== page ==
Th: 6.5km
        Fr: Rest
        Sat: 22.5km
        Su: 6km

        This week, the training plan is:
        (Mon: I’ve already biked 35km today. :P)
        (Tomorrow) Tu: 11km
        Wed: Rest+massage
        Th: 6.5km
        Fr: Rest
        Sat: 24km
        Sun: 6.5km

        The week of the HM (which is on Saturday) the plan calls for:
        Mon: Bike 38km
        Tu: 11km
        Wed: Rest
        Th: 6.5km + massage
        Fri: Rest
        Sat: 22km (Half marathon day!)
        Sun: 6.5km

        So… when do I start to taper exactly? Thanks for any advice you have! 🙂

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        • ratherberunnin says:

          YES! I love this stuff. Okay, here we go:

          This week:
          (Tomorrow) Tu: 8 km (I think 11 is a little too much for the week before)
          Wed: Rest+massage
          Th: 6.5km
          Fr: Rest
          Sat: 10 or 12km (don’t do much more than that)
          Sun: 5km

          Next week:
          Mon: rest
          Tu: 6.5km
          Wed: Rest
          Th: 5km + massage
          Fri: Rest
          Sat: 22km (Half marathon day!)
          Sun: rest

          You need to rest more than what this program is calling for. I promise that you will feel so amazing on race day if you back off on your running. If you think you are going crazy… you are doing it right. You want to be itching to run on race day. 🙂 Best of luck to you my friend. Please, please please let me know how you are feeling. Feel free to let me know if you have any more questions. I am MORE than happy to help! You can do it!

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        • ksquared says:

          I’m just going to add to this that you should try to move that massage up to earlier in the week of your half marathon. Most of what I’ve read says to get a massage at least 3-5 days out before a race, so you don’t have any problems with lactic acid or soreness.

          Good luck!

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  4. chelsearaegen says:

    I’m always afraid I will lose some lung strength during the taper and then during the race I will struggle. Have you ever experienced that?

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    • ratherberunnin says:

      Absolutely!!!! Try to work in a few miles on your next run at race pace and that should make you feel better. It’s mainly a mental thing, and I promise you, you will not lose lung strength. 🙂

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  5. CourtLeanne @princessandthejog says:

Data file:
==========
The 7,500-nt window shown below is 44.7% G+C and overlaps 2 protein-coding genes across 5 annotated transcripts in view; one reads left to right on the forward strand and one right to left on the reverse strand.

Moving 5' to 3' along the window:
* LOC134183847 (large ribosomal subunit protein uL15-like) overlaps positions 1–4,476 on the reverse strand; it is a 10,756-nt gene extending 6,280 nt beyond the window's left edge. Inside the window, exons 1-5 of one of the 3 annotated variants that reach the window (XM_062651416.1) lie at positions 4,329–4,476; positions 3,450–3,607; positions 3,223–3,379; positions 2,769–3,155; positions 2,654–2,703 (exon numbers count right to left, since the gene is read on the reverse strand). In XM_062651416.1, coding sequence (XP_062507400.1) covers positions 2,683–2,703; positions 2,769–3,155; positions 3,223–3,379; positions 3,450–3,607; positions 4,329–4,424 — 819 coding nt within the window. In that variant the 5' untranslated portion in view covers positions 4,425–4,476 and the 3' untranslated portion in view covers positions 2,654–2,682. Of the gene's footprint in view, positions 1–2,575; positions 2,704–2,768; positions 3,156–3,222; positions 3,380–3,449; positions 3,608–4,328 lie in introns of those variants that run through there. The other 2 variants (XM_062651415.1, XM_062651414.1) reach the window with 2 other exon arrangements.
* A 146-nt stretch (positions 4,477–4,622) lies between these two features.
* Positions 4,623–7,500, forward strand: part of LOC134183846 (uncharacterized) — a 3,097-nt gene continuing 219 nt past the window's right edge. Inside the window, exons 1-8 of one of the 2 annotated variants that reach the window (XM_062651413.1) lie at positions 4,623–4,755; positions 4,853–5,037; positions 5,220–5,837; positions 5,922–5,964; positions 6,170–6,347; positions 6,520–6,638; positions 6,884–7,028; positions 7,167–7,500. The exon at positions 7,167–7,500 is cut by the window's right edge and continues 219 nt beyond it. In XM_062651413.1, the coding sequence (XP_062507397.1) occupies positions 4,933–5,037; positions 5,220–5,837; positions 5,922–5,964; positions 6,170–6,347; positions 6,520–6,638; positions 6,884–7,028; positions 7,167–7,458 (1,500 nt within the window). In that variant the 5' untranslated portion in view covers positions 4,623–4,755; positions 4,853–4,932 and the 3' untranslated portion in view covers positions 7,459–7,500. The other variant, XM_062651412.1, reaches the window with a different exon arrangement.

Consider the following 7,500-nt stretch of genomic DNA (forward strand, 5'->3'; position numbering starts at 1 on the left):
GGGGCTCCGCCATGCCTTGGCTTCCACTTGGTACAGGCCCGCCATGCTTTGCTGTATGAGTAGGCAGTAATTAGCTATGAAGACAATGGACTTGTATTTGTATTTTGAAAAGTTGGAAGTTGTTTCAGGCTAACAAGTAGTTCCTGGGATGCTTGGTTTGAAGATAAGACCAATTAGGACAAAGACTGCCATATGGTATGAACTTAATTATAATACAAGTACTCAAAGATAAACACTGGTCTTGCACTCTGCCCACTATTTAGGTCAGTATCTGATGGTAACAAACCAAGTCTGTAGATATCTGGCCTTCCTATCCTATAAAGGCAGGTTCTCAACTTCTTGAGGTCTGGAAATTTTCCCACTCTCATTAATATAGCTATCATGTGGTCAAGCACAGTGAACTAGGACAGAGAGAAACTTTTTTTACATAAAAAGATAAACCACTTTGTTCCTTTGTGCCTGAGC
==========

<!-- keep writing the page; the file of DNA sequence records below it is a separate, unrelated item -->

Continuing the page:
Thanks for the post – I am used to running shorter distance races and will be running my first half at the end of this year, November. I didn’t realize that tapering was important for half’s, although I have heard of it for full marathons. I will definitely take this into consideration as I get closer and maybe take two weeks out to kind of slow things down and reduce mileage. Thanks!

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  6. straightfromdehart says:

    I’ve never even heard of a taper :). I suppose I should read more blogs about running! Haha I’ve just started running though, so I’ve got a lot to learn. Thanks for the info, ill be checking back regularly.

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  7. Nikki says:

    I’m heading into the second week of my taper for my ultra marathon and am trying to plan my attack for next week. With other races it never seemed to be as bid a deal but for this I wnat to make sure I do it right! Thanks for sharing!

    Like

    • ratherberunnin says:

      Absolutely Nikki! I am a huge advocate of tapering because your body needs rest in order to recover from all of the stress we put on it. Good luck in your ultra! I will be cheering for you from California!

      Like

  8. themovingmuncher says:

    This was an interesting read (as I’m going through a taper right this moment! Though ‘only’ for 10K as opposed to a marathon which is a BIG difference)… I’m actually finding it hard mainly because it’s my first ever race and I’m getting nervous – as if my legs are going to suddenly forget how the run despite the 8 weeks of training I’ve been through 😉 Thankfully I’ve got my boyfriend to keep me on lockdown for tomorrow and Sat (running Sat eve) and may try and do something like yoga to keep the body moving but nothing too strenuous! Also what are you thoughts about doing other cardio whilst tapering e.g. spinning? Thanks!

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  9. darv1986 says:

    I suck at tapering. Dropping the mileage feels unnatural, often harder than the race itself. This is a useful post for me 🙂 I need to be reminded of the benefits all of the time!

    Liked by 1 person